Can You Use LED Bulbs In Any Light Fixture?

Being the energy-conscious, tech-savvy, economically-sensible person in your family and your street, you’re ready to swap out your old incandescent and halogens for the best LEDs on the market.

Before you purchase 10 of those LEDs you’ve had your eyes on, give this guide a read to see if you can use LEDs in any light fixture.

LEDs can be used in any light fixture, as long as it’s not enclosed or air-tight, and is not an old-style dimmer system. Both these will shorten the lifespan of LED bulbs.

Can You Put LED Bulbs in Halogen and Incandescent Fixtures?

If everything fits and is the correct voltage, yes, you can easily swap all your halogen and incandescent bulbs in your fixtures with LED replacements.

The fitting of the bulb base is the first thing you need to keep in mind. The two most common bulb bases are either the E27 screw type or the GU10 pin type. Both of these are available in LED bulbs as well.

gu10 and e27 comparison chart

Sometimes the halogen or incandescent bulb is meant to be decorative and visible outside the fixture.

If this is the case, your replacement LED bulb should be appealing to look at. For example the Edison (Amazon) or Globe bulbs (Amazon) are all the rage in aesthetic lighting.

And if you’re wondering how to see if you have the correct wattage as you exchange the bulbs, read ahead.

When you’re buying the replacement bulbs for your traditional fixtures, remember that the wattage of the LED bulbs does not have to be the same as the older bulbs.

Keep an eye out for Lumens, which is the light output, instead of wattage, which is power consumption.

For example, LEDs may use 8.5 watts, and halogens may use 30 watts of energy to shine as bright as a 60-watt traditional bulb.

Similarly, an 18 W halogen bulb outputs around 220 lumens, while an 18 W LED bulb outputs more than 1300 lumens.

Here is a conversion chart with some more answers for your replacement questions.

LUMENS TO WATT CONVERSION CHART
Brightness in Lumens 220+ 400+ 700+ 900+ 1300+
Incandescent 25W 40W 60W 75W 100W
Halogen 18W 28W 42W 53W 70W
CFL 6W 9W 12W 15W 20W
LED 4W 6W 10W 13W 18W

Also, you can read up on the differences between a halogen and an LED bulb to see which will serve you better. I think you know the answer.

Can LEDs Be Mixed With Incandescent Bulbs In The Same Fixture?

Unfortunately, using LEDs along with incandescent bulbs in a multi-socket enclosed fixture will put your LED in harm’s way as the other bulbs bring up the ambient temperature inside the fixture.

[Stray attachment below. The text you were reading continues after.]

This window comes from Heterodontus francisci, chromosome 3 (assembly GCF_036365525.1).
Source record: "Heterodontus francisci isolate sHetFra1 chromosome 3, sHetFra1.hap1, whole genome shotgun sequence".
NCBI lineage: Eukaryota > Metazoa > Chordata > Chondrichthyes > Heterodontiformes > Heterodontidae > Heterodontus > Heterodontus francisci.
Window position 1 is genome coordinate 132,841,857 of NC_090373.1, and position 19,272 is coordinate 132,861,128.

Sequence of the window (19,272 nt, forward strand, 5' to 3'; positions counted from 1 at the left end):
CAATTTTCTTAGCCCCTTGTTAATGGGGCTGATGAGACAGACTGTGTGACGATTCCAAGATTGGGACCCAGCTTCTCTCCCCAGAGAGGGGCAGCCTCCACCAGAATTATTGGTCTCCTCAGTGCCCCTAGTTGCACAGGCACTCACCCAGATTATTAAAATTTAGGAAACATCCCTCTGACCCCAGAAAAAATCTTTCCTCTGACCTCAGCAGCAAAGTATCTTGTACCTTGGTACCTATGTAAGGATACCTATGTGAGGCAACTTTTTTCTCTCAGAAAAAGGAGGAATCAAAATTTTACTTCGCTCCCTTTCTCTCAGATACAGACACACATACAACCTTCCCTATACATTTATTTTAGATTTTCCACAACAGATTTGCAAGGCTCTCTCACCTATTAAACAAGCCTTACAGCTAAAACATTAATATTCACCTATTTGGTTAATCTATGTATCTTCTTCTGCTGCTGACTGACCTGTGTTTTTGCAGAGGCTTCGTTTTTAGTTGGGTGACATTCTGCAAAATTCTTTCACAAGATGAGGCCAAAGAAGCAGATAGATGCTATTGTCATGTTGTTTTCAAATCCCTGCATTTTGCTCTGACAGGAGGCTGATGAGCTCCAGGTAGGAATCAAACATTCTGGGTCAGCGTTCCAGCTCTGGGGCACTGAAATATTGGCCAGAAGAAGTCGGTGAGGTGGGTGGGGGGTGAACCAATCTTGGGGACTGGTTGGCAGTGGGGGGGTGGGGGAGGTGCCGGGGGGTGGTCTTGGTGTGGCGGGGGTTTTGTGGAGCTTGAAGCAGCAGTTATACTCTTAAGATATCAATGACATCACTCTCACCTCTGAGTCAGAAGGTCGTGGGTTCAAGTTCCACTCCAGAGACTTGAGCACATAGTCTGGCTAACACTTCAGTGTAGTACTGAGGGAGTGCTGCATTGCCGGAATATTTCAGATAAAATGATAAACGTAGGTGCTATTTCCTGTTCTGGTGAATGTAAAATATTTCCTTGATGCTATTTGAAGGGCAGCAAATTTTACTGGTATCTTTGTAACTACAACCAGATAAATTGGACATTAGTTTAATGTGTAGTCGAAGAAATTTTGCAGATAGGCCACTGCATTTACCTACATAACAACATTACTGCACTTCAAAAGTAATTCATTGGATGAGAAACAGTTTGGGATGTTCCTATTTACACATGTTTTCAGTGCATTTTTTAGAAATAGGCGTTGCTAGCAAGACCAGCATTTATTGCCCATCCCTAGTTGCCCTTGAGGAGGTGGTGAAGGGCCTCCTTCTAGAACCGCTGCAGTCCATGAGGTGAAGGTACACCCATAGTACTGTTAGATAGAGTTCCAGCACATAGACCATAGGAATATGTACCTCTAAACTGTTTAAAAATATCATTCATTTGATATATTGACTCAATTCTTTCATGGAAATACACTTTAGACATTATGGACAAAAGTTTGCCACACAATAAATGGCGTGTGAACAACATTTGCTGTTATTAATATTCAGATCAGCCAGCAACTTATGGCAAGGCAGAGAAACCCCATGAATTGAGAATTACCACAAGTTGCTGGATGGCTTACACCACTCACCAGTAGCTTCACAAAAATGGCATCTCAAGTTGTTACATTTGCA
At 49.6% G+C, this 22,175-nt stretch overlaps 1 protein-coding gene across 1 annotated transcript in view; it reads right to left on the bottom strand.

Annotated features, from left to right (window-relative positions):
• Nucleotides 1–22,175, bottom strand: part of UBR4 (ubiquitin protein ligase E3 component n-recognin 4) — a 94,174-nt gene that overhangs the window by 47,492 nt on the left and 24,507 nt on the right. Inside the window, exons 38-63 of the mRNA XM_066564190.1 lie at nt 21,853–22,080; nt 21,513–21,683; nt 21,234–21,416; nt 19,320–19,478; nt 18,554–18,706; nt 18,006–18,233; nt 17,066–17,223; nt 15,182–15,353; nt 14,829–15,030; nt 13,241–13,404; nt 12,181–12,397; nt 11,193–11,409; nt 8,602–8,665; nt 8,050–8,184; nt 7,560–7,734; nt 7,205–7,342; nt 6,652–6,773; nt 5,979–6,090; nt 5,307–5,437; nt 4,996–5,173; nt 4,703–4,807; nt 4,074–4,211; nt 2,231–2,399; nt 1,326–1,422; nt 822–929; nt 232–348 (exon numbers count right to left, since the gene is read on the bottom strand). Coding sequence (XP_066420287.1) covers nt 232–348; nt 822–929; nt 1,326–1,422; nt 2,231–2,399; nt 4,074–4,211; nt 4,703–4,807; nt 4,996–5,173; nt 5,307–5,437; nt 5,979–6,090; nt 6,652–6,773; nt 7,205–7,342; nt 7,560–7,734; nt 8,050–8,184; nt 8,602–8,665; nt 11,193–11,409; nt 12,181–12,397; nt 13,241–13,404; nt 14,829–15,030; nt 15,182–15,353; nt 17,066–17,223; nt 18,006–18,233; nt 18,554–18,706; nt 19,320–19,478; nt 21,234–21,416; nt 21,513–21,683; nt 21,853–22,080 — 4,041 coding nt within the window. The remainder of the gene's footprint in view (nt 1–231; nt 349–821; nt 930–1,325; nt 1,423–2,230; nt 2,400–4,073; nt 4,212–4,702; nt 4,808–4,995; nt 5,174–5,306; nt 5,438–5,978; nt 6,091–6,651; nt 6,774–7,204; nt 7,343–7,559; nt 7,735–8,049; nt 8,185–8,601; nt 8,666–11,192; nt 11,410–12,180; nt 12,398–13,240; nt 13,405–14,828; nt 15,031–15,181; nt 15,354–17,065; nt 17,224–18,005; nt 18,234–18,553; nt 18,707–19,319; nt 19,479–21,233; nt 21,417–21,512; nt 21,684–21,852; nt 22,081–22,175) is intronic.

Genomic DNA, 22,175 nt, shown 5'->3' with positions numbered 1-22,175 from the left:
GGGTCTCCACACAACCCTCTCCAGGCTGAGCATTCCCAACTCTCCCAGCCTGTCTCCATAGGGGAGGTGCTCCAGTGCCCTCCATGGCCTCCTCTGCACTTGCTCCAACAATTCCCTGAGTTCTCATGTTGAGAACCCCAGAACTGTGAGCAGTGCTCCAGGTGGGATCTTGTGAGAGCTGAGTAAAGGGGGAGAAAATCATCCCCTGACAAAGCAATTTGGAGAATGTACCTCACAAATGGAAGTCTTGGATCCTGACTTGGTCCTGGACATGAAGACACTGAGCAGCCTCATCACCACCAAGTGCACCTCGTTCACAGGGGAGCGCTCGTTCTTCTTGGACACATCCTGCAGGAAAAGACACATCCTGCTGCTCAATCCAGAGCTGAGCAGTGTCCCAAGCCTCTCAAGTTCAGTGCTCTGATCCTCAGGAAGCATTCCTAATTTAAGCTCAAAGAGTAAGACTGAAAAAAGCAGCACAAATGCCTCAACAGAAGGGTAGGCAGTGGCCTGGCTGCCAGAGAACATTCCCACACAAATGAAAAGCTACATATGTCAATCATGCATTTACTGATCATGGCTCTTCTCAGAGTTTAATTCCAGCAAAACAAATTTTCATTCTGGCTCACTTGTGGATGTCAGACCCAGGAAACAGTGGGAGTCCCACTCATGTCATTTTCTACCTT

So even if your LED is good quality with a well-designed heat sink, it may still fail due to the unexpectedly excessive heat which it wasn’t designed for.

One thing a lot of people do, and you also might be thinking of is this: Buying the LEDs for one fixture one-by-one and replacing them gradually.

But I must warn you, don’t do that. It is much better to change all of the bulbs in the same go. Otherwise, you will risk reducing the life of your LEDs considerably.

Having a mix of LEDs and other bulbs is not a good idea.

The heat of the incandescents will gradually destroy the sensitive semiconductors, drivers, and electronic chips inside the LED bulb.

LED bulbs love and thrive in cool conditions, and putting them next to a traditional bulb will mean an early death.

That’s not all.

Incandescent also draws more power than LEDs, and when both are on the same circuit in the fixture.

The LED will get lesser power, making them wide open for a host of other problems like flickering, buzzing, or outright failing.

You don’t want to mix halogen and incandescent bulbs with LED bulbs if your fixture is a dimmable type fixture.

You may observe that your LEDs may dim poorly, flicker, or not work at all.

The dimmer, which has been working well and is compatible with the traditional bulbs, might not work well with the new LED bulbs as it’s an older system.

And you’d want to blame the LEDs, but using incandescent dimmers with LEDs is like using apple seeds to grow oranges!

For these reasons, it is, in fact, even better to buy all LEDs in one fixture of the same brand as they will be rated for similar conditions and fixture usage.

Do LEDs Need Special Fixture?

There might be a couple of reasons why sometimes you cannot simply put LEDs in any old fixture.